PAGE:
- The Washington Times - Tuesday, September 13, 2016

Hillary Clinton’s email team stiff-armed Congress on Tuesday when her chief tech staffer defied a subpoena and the two contractors she paid to wipe her server clean refused to testify, citing their right to remain silent.

Despite Mrs. Clinton’s urging last year that he give full testimony, Bryan Pagliano, the campaign operative she hired at the State Department and then had run her server, refused to attend the hearing of the House Oversight and Government Reform Committee.

Two other contractors for Platte River Networks, the Colorado-based company that used BleachBit to delete all of Mrs. Clinton’s remaining emails in March 2015, just weeks after Congress issued a subpoena for them, did appear but refused all questions, invoking their Fifth Amendment right against self-incrimination.

Only one witness, former Clinton Foundation and Clinton family employee Justin Cooper, did testify.

Mr. Cooper acknowledged that the server he helped Mr. Pagliano run faced brute-force hack attempts with “some frequency.” Mr. Cooper also said he had access to the server, even without security clearances that would qualify him to handle the kind of top-secret information Mrs. Clinton was exchanging through the server.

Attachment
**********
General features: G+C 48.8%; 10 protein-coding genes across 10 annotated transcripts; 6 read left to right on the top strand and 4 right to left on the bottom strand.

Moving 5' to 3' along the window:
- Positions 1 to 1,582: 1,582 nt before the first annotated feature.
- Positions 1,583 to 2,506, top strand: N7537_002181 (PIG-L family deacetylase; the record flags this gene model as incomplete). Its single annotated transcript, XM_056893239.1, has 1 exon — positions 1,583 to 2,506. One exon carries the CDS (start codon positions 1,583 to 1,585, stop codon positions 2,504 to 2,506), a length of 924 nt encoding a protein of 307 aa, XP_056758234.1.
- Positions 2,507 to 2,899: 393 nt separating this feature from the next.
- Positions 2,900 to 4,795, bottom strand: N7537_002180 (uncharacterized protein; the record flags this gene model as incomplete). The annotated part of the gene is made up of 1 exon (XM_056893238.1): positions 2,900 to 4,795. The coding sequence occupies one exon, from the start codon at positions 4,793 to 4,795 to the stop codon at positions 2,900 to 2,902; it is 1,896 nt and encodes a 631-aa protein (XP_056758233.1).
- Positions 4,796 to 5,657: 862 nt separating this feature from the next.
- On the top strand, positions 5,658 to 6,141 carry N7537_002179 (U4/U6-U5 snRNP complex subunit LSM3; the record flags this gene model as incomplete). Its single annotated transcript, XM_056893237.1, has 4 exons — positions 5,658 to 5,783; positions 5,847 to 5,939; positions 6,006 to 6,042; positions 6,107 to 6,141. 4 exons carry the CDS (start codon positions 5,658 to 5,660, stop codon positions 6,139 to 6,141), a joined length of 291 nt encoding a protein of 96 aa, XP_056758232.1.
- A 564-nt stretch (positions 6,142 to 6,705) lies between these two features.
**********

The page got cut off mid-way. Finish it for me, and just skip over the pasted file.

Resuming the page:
Still, his revelations were overshadowed by the other three employees’ refusal to testify — adding heft to the growing questions surrounding Mrs. Clinton’s secrecy and her presidential campaign.

SEE ALSO: Hillary Clinton email server investigation leads to oversight subpoena of FBI

“Anyone watching today’s hearing in Congress knows that Hillary Clinton’s actions are far more corrupt than we even imagined,” Donald Trump, Mrs. Clinton’s Republican presidential opponent, said at a rally in Iowa. “This is a far bigger scandal than Watergate ever was.”

Committee Chairman Jason Chaffetz, Utah Republican, said there will be consequences for Mr. Pagliano, but he declined to say what punishment he is considering.

“When you are served a subpoena from the United States Congress, that is not optional,” Mr. Chaffetz said.

Mr. Pagliano’s refusal to appear was the most dramatic show of defiance Tuesday, but it wasn’t the only one. Paul Combetta and Bill Thornton, employed by Platte River, appeared but refused to answer questions, citing their Fifth Amendment right.

In one bizarre exchange, Rep. Elijah E. Cummings of Maryland, the ranking Democrat on the committee, asked Mr. Combetta and Mr. Thornton whether they intended to assert their right to refuse to answer each question. Both refused to answer even that question, insisting on their right to remain silent.

Platte River employees erased all of Mrs. Clinton’s emails in late March 2015, just weeks after The New York Times publicly revealed the existence of her secret account and after the congressional Benghazi probe issued an order demanding that all of her emails be preserved. Platte River used a tool that made the messages unrecoverable.